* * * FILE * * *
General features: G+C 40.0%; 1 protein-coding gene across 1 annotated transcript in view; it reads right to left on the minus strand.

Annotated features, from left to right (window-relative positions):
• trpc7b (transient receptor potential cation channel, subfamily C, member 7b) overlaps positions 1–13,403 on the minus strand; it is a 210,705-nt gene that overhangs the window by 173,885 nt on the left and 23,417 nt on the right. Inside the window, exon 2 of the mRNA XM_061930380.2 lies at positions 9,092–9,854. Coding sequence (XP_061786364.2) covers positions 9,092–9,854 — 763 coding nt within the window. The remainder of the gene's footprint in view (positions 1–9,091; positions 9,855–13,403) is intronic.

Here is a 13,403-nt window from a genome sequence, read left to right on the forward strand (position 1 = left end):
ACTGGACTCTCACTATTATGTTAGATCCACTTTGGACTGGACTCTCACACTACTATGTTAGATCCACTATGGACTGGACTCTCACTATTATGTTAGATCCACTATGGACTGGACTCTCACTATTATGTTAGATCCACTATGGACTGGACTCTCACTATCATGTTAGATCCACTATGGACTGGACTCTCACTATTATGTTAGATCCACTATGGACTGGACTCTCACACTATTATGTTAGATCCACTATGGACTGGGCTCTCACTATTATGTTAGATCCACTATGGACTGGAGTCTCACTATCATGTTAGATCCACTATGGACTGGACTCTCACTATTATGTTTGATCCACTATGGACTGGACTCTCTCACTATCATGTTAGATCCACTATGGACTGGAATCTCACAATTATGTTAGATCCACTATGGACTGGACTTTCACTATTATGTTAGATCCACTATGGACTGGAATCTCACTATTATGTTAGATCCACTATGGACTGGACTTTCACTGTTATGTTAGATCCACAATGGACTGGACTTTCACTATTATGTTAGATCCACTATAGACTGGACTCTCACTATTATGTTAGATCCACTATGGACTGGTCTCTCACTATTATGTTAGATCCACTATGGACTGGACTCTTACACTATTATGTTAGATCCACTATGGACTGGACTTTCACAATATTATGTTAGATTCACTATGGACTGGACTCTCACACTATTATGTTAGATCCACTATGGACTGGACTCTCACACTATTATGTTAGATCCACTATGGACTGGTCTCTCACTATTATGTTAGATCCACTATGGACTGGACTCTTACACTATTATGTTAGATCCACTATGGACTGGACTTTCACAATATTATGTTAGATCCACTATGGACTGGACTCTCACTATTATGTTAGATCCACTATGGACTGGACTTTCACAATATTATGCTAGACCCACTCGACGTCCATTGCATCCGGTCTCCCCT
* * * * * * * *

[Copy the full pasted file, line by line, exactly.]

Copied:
General features: G+C 40.0%; 1 protein-coding gene across 1 annotated transcript in view; it reads right to left on the minus strand.

Annotated features, from left to right (window-relative positions):
• trpc7b (transient receptor potential cation channel, subfamily C, member 7b) overlaps positions 1–13,403 on the minus strand; it is a 210,705-nt gene that overhangs the window by 173,885 nt on the left and 23,417 nt on the right. Inside the window, exon 2 of the mRNA XM_061930380.2 lies at positions 9,092–9,854. Coding sequence (XP_061786364.2) covers positions 9,092–9,854 — 763 coding nt within the window. The remainder of the gene's footprint in view (positions 1–9,091; positions 9,855–13,403) is intronic.

Here is a 13,403-nt window from a genome sequence, read left to right on the forward strand (position 1 = left end):
ACTGGACTCTCACTATTATGTTAGATCCACTTTGGACTGGACTCTCACACTACTATGTTAGATCCACTATGGACTGGACTCTCACTATTATGTTAGATCCACTATGGACTGGACTCTCACTATTATGTTAGATCCACTATGGACTGGACTCTCACTATCATGTTAGATCCACTATGGACTGGACTCTCACTATTATGTTAGATCCACTATGGACTGGACTCTCACACTATTATGTTAGATCCACTATGGACTGGGCTCTCACTATTATGTTAGATCCACTATGGACTGGAGTCTCACTATCATGTTAGATCCACTATGGACTGGACTCTCACTATTATGTTTGATCCACTATGGACTGGACTCTCTCACTATCATGTTAGATCCACTATGGACTGGAATCTCACAATTATGTTAGATCCACTATGGACTGGACTTTCACTATTATGTTAGATCCACTATGGACTGGAATCTCACTATTATGTTAGATCCACTATGGACTGGACTTTCACTGTTATGTTAGATCCACAATGGACTGGACTTTCACTATTATGTTAGATCCACTATAGACTGGACTCTCACTATTATGTTAGATCCACTATGGACTGGTCTCTCACTATTATGTTAGATCCACTATGGACTGGACTCTTACACTATTATGTTAGATCCACTATGGACTGGACTTTCACAATATTATGTTAGATTCACTATGGACTGGACTCTCACACTATTATGTTAGATCCACTATGGACTGGACTCTCACACTATTATGTTAGATCCACTATGGACTGGTCTCTCACTATTATGTTAGATCCACTATGGACTGGACTCTTACACTATTATGTTAGATCCACTATGGACTGGACTTTCACAATATTATGTTAGATCCACTATGGACTGGACTCTCACTATTATGTTAGATCCACTATGGACTGGACTTTCACAATATTATGCTAGACCCACTCGACGTCCATTGCATCCGGTCTCCCCT